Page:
WWJB - Who Would Jesus Boycott?

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My dear, self-serving, delusional Trevin Wax:

After reading your article, entitled “Why the Chick-fil-A Boycott is really about Jesus”, I felt a need to educate you on a few things.

It seems that you, and many others, have missed the point entirely. The boycotting of Chick-fil-A is not due to Dan Cathy’s expression of faith, nor running his business based on his Christian beliefs. It is due to the fact that the company’s charitable arm has given millions of dollars to groups opposing gay marriage.

Obviously, there are those of us who choose not to contribute, through our patronage, to profits that will find their way into the hands of political groups seeking to deny equal rights to our gay/lesbian citizens. Much in the same way, I would imagine, that Christians such as yourself would choose not to patronize companies that contribute to groups whose activities you find to be not in keeping with your beliefs.

“I believe this Chick-fil-A boycott has revealed some fault lines in our culture that will lead to increasing pressure upon Christians who uphold the sexual ethic described in the New Testament.”

Can you point me to where in the New Testament Jesus said anything about homosexuality? Let me save you the research – He didn’t. One would think that if The Nazarene found homosexuality to be an abomination before God, He would have said a few words on the topic. Perhaps He was forgetful – or perhaps He just left it to people like you to put those clearly unspoken words in His mouth two thousand years after the fact.

 “… it’s clear to me that – political posturing aside – this discussion may not be about the alleged homophobia of Chick-fil-A’s president but the actual Christophobia of the leaders of the cultural elite.”

Christophobia? Seriously, dude, the alleged persecution of Christians in the US is non-existent – and when asked for examples of same, it invariably amounts to someone selling Xmas trees in December.  For people who claim to follow a man who was beaten, tortured, and ultimately nailed to a cross, their definition of persecution seems a bit off point, to say the least.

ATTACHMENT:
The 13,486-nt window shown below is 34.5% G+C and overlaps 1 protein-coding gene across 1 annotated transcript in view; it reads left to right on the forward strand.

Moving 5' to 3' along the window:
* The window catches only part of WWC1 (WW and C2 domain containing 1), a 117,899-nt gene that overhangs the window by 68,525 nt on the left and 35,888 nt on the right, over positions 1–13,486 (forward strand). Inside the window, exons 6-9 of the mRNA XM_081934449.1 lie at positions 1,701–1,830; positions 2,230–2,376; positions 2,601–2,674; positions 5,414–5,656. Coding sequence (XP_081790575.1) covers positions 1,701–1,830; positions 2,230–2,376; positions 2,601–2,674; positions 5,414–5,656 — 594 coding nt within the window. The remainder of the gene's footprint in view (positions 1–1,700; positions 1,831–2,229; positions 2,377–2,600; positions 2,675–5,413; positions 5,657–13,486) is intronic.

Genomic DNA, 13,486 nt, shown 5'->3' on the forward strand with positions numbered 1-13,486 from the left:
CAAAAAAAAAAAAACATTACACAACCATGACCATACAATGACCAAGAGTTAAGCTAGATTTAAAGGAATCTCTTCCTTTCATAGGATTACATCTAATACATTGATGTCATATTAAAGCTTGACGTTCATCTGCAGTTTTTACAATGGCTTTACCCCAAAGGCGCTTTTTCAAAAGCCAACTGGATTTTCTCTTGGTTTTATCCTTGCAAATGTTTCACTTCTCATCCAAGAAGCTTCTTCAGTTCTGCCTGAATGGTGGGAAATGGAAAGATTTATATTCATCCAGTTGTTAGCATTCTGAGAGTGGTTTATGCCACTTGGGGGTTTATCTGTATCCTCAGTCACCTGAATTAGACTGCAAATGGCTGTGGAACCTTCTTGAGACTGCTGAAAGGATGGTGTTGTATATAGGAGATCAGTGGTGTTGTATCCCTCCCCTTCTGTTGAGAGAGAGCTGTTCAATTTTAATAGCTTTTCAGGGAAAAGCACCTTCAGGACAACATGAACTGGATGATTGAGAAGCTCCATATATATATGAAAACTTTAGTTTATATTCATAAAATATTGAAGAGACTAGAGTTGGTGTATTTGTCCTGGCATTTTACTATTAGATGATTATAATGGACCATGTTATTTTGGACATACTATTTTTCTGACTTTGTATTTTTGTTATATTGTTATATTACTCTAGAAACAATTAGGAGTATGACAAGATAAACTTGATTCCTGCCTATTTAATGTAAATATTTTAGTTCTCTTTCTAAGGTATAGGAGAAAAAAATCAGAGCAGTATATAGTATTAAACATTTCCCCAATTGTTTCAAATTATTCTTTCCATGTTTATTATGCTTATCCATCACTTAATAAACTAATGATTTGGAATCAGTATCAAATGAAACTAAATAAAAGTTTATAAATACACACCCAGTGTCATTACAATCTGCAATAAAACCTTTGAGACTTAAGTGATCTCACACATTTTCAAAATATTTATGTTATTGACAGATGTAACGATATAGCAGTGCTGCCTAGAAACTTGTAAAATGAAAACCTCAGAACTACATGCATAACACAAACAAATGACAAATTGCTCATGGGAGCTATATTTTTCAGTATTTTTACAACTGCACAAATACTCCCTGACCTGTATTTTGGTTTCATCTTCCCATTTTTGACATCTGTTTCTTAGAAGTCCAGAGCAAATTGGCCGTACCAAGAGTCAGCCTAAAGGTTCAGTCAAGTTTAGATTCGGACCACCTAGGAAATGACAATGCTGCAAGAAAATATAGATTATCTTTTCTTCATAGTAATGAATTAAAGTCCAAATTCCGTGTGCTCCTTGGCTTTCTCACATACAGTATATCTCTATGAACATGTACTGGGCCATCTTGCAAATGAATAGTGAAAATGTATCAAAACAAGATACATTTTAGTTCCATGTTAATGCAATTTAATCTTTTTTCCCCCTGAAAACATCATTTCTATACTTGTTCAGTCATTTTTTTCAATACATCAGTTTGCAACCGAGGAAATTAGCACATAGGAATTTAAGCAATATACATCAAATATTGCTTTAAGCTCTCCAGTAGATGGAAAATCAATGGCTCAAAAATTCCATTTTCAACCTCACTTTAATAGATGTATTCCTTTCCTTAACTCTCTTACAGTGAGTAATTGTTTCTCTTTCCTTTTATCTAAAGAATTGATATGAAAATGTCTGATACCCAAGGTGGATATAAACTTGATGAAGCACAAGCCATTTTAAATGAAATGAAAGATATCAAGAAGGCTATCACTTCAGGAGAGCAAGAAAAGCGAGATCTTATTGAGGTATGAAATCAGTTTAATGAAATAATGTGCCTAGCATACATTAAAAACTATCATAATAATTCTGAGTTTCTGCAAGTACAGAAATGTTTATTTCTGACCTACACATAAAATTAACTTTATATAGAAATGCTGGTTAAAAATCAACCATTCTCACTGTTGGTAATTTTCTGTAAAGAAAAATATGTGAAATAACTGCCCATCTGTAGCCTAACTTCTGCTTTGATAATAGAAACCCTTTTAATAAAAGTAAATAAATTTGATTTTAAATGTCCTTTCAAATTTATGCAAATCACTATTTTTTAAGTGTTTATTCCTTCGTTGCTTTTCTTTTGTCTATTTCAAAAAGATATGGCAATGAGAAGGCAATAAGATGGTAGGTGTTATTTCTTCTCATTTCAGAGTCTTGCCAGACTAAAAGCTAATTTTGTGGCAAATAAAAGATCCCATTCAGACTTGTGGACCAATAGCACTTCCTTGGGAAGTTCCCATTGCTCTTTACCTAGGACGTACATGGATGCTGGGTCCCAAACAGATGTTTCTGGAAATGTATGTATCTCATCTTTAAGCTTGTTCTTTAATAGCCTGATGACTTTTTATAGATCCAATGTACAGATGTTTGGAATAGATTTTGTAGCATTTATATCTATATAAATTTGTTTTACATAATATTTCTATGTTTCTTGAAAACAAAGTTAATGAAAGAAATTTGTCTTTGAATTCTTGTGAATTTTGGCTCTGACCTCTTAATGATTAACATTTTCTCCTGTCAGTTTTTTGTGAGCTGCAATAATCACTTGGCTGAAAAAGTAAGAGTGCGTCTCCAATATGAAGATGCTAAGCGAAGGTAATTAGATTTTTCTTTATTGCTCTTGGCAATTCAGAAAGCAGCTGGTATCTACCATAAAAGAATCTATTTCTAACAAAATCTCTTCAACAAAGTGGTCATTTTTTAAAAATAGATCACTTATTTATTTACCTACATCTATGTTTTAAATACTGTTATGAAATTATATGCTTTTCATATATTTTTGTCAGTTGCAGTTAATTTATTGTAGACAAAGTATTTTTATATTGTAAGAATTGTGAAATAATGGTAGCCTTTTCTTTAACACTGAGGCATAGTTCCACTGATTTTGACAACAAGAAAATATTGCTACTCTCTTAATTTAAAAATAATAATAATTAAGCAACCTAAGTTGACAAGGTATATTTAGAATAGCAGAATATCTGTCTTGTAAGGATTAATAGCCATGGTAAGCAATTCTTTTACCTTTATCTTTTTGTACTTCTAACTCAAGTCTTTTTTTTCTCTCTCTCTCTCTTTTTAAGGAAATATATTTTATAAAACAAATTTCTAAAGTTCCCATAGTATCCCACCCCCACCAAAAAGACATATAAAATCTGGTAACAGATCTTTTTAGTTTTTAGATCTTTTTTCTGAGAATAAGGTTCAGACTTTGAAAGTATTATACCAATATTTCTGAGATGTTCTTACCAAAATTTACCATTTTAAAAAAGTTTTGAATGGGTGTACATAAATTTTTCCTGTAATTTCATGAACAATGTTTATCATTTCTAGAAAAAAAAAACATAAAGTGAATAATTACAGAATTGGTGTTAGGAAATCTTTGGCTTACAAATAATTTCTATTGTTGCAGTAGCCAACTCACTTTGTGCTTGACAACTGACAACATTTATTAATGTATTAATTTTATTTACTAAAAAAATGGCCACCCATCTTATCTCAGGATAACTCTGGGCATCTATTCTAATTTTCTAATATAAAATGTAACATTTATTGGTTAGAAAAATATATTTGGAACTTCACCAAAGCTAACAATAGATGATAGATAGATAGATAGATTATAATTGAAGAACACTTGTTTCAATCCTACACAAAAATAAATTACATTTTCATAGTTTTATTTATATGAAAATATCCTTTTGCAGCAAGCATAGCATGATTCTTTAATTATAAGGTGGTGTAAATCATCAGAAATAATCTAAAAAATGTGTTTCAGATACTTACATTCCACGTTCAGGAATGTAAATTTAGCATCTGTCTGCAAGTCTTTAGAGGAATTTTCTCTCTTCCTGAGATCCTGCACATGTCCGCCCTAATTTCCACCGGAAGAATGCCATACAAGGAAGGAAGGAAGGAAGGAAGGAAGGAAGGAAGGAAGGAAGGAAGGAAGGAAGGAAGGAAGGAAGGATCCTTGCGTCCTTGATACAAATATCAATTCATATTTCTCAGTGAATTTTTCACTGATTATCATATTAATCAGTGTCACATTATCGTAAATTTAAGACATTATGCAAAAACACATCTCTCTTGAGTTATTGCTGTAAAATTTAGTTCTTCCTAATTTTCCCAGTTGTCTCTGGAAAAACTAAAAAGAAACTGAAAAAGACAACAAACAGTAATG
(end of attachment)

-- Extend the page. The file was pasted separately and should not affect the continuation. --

“We’ve got to go beyond boycotts and political statements and feigned offense at perceived persecution.”

Exactly. The next time someone slams a crown of thorns into your skull, let me know – I’ll be there for you. Until then, stop equating being wished “Happy Holidays” at Christmastime with dragging a cross to Golgotha.

“Though Chick-fil-A hires homosexuals and serves homosexuals … the company and its president were suddenly labeled ‘homophobic’ and ‘anti-gay’ for articulating the traditional vision for marriage that has been the norm for thousands of years.”

Again you have missed the point by miles, and frame your argument in terms of what Cathy said, as opposed to what he does. It is one thing to uphold one’s vision of traditional marriage. It is quite another to contribute millions of dollars in the hopes of preventing others from upholding their vision of marriage: the union of two people who love each other, and have every right to be treated equally under the law.

And that’s the law of the United States, not the law of Christianity, Islam, Judaism, et al. There is such a thing as separation of Church and State – or Render unto Caesar the things that are Caesar’s – something you might want to take into consideration when declaring that your religious beliefs somehow supersede the Constitution.